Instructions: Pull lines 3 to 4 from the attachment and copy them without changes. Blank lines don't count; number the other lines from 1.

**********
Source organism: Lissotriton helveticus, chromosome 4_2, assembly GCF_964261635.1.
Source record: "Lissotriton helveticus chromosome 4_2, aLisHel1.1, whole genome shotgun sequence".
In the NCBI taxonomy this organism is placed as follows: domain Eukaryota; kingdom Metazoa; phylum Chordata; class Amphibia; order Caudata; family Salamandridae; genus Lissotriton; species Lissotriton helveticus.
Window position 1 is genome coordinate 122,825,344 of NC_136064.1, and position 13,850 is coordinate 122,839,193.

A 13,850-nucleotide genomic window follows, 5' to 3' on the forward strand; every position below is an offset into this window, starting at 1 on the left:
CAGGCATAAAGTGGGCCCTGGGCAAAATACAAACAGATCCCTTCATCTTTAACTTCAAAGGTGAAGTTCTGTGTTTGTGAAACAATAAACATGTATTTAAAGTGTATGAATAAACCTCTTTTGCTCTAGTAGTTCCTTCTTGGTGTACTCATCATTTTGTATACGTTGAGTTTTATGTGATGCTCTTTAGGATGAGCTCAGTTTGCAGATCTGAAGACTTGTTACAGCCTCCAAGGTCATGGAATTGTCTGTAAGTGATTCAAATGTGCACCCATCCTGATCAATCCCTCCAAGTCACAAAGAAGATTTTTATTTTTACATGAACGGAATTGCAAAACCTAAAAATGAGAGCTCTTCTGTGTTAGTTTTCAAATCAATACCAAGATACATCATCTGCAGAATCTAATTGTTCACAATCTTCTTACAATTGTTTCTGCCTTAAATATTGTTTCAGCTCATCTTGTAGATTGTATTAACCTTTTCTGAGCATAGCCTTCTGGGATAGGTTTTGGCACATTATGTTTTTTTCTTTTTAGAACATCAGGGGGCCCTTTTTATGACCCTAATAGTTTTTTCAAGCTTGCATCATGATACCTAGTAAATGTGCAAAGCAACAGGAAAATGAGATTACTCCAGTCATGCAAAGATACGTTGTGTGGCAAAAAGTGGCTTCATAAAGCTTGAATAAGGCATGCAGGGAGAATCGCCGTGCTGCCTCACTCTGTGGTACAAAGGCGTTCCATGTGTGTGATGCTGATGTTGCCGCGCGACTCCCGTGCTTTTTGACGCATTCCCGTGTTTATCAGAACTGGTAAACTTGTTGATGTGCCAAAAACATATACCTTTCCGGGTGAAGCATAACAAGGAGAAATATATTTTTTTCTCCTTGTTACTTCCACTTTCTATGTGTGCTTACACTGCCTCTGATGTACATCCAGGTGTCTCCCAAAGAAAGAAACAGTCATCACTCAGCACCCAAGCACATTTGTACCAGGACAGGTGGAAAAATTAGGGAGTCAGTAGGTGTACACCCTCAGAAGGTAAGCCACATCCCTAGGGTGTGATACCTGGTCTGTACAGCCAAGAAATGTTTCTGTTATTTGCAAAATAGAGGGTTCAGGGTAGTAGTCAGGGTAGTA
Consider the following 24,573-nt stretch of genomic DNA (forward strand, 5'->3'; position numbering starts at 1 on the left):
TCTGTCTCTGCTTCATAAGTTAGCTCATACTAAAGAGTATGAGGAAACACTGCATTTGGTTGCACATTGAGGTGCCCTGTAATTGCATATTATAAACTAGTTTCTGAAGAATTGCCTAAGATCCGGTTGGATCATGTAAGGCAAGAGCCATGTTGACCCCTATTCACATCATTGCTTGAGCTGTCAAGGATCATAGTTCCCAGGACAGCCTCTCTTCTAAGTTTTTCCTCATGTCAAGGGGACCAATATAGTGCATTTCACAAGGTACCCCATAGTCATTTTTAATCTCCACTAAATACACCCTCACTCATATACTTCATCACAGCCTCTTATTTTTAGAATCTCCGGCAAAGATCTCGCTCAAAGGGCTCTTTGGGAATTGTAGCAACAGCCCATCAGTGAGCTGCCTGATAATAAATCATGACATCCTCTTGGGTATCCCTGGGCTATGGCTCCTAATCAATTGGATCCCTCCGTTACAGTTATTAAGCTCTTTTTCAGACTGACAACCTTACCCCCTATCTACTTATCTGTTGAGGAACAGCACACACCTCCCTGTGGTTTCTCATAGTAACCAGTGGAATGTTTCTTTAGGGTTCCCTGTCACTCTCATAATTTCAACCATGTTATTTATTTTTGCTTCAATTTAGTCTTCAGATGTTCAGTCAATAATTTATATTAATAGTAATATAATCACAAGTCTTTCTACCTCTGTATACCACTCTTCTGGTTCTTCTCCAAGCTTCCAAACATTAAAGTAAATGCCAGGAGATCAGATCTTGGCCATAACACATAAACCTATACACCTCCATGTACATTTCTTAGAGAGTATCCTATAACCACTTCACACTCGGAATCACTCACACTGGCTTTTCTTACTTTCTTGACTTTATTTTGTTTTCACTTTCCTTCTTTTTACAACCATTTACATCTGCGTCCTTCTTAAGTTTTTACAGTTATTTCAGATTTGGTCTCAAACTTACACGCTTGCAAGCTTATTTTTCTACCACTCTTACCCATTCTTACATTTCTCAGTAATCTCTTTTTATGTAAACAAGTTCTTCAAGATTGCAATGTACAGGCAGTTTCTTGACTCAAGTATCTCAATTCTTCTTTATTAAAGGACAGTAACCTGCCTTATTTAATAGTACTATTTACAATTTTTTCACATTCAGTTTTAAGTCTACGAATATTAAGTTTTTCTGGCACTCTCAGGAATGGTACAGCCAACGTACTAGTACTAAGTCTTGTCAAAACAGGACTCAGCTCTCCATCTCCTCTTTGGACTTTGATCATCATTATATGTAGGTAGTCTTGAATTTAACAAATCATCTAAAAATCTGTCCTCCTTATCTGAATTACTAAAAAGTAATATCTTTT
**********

In the NCBI taxonomy this organism is placed as follows: domain Eukaryota; kingdom Metazoa; phylum Chordata; class Amphibia; order Caudata; family Salamandridae; genus Lissotriton; species Lissotriton helveticus.
Window position 1 is genome coordinate 122,825,344 of NC_136064.1, and position 13,850 is coordinate 122,839,193.